Air Canada also requires passengers booking online to click on a box agreeing to the airline’s “General Conditions of Carriage.” Halfway through that document there is information about the spraying being carried out on certain routes. 

The airline also mentions aircraft disinfection on its “Health Tips” section of the website and provides a link to that section on the itinerary emailed to passengers who book directly with Air Canada. 

However, passengers won’t see that link if they book through third party websites like Khunaysir did when she booked her Air Canada flight.

Van Netten, who has studied the effects of repeated exposure to pesticides, said the message that insecticide will be used in plane cabins isn’t getting through. He said airlines and Transport Canada can do better.

“People have a right to know what they are going to be exposed to.” 

Longtime practice

Researcher Chris van Netten at the University of British Columbia has studied the effects of spraying pesticides on planes. He says the practice is nothing new, but that passengers need to be better informed. (Ana Komnenic/CBC)

The practice of fumigating an airplane’s cabin started decades ago. It’s mandated by governments outside Canada and considered necessary to control potentially deadly diseases that can be transmitted via insects — such as malaria and yellow fever — before entering certain tropical countries. 

Twenty-seven countries require Canadian airlines to spray. Two methods are used, according to the Transport Canada website: spraying aerosol insecticides in the cabin while passengers are onboard and treating the airplane’s interior surfaces before passengers board.

“Both of them have their problems,” van Netten said. 

He said the second method leaves toxic residue on surfaces travellers eat and sleep on, noting recent studies have drawn a link between both methods of spraying and effects on the nervous system.

“Tingling in the fingers for instance — that’s how it would start. And it can go all the way up to a neurological impairment … but that takes a lot of exposure to get to that stage.”

The spray often contains an insecticide called Permethrin, a pesticide that’s been approved by the World Health Organization for what’s called “disinsection” on flights. 

‘Report about skin peeling off’

Troy Winters from the Canadian Union of Public Employees says he’s concerned about potential long-term effects of pesticides on airline employees. (Jacy Schindel/CBC)

The union representing flight attendants in Canada is also worried about the spraying.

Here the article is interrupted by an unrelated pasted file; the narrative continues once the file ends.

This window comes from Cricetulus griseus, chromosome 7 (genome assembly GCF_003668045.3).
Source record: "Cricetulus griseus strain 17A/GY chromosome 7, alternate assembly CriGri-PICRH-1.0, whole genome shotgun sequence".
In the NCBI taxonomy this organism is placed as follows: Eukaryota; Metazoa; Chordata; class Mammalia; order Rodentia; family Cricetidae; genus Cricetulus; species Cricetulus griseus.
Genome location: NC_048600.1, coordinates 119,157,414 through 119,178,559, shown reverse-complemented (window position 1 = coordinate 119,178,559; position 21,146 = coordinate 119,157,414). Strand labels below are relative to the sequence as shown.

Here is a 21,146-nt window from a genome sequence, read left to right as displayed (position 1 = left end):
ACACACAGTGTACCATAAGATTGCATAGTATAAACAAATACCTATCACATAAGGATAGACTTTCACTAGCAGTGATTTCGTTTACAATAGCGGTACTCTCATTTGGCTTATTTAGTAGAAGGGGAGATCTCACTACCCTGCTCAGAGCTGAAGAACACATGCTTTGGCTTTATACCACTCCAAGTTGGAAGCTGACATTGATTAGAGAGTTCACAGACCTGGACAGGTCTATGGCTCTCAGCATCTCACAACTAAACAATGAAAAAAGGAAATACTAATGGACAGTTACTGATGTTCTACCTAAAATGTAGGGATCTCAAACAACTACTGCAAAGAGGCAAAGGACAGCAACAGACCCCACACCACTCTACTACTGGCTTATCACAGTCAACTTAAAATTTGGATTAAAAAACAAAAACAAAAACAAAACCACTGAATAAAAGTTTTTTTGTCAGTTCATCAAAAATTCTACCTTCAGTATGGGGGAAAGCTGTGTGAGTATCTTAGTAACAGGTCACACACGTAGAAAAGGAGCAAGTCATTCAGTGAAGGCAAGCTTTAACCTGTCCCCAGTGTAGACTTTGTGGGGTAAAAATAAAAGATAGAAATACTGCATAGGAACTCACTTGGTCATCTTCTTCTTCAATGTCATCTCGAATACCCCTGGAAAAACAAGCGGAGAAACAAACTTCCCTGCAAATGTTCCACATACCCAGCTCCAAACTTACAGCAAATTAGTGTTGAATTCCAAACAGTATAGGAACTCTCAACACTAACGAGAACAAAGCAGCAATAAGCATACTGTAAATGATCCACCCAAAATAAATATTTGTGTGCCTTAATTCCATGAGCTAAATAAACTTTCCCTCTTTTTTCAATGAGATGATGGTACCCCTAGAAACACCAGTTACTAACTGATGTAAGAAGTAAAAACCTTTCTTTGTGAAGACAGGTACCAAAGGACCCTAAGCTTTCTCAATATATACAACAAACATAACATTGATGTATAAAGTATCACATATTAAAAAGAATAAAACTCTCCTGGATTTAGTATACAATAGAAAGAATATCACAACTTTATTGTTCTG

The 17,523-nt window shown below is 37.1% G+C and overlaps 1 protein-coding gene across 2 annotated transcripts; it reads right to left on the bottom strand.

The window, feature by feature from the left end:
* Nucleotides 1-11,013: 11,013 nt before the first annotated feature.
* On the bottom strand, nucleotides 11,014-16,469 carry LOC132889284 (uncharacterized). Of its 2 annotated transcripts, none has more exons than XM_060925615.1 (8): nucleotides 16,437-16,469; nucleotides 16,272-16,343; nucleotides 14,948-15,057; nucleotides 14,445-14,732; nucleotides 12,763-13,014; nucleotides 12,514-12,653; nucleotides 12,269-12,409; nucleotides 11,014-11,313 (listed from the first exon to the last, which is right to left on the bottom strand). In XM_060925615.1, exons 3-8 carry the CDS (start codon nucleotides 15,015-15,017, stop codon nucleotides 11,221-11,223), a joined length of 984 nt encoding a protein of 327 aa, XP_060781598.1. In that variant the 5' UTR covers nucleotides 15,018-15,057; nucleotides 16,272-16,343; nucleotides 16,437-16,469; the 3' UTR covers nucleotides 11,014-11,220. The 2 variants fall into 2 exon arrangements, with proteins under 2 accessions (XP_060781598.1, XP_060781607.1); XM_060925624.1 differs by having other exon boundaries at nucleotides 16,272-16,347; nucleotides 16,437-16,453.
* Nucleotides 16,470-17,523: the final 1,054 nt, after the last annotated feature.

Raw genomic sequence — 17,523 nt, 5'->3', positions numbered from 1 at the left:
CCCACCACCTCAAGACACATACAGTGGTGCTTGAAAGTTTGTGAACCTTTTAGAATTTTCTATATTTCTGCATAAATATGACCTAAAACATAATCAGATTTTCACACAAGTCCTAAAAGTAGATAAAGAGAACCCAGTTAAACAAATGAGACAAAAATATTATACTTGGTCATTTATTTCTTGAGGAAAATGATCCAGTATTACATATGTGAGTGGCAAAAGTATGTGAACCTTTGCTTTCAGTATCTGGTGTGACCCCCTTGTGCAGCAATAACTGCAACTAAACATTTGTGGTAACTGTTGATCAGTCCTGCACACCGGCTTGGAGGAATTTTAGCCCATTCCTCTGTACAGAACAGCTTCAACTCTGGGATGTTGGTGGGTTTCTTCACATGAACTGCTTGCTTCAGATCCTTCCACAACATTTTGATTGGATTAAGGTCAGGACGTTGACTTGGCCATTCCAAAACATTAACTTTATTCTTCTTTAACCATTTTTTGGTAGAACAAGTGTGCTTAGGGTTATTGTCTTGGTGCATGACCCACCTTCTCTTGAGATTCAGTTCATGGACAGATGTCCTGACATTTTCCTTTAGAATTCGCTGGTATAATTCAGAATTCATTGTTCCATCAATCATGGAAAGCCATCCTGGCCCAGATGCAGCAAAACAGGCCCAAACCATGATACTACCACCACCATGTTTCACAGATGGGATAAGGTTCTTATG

“We get reports of a sore throat, sore eyes … lots of skin conditions,” said Troy Winters, senior health and safety officer for the Canadian Union of Public Employees.

“I’ve got a recent report about skin peeling off of the inside of somebody’s hand and we had one fairly serious asthma reaction.”  

He’s concerned about the long-term effects of repeated exposure on airline staff, saying some can be exposed to the spray more than 100 times during their career.

“Recently I’ve started to see some reports of potential longer-term results and I’m concerned about potential long-term neurological effects.” 

There are no industry-wide rules on what, if any, protective gear flight attendants wear while fumigating. 

All the airlines say they provide training and safety equipment to staff.

Winters would like to see the Canadian government put pressure on the destination countries to reduce the use, suggesting a review of whether a flight leaving Canada in the dead of winter really needs to be fumigated. 

There are 27 countries that require Canadian airlines to spray incoming flights with pesticide.

The search for a safe alternative 

The U.S. has a law that requires airlines to disclose disinsection on their website and refer travellers to the specific section when they buy a ticket. 

The Federal Aviation Administration’s Reauthorization Act also recommends the U.S. government work with WHO to find a “safe, effective, and nontoxic means of preventing the transportation of disease-carrying mosquitoes and other insects on commercial aircraft.”

There are non-spraying methods being developed, like a mechanical air curtain that blows everything out in one direction, but they are still in the testing stages. 

WHO says the chemicals used pose no risk to human health when used properly, but when it reviewed current disinsection practices in 2018, it said there is a need for new “nonchemical” methods.

For now, travellers have few options — such as choosing to travel to countries that don’t require spraying, travelling with a mask to put on before the spraying starts and being sure to wipe down all surfaces on the plane when passengers settle in.

‘Let’s go somewhere else’

Khunaysir and Beharry say given the age of their children and asthma issues, they would have chosen another destination if they were told ahead of them that they’d be sprayed. 

“I’m really surprised that they allow this to continue,” Khunaysir said.

“I would’ve had no problem saying, ‘Let’s change our destination, let’s go somewhere else, where they don’t require that.’ ” 

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This story originally appeared on CBC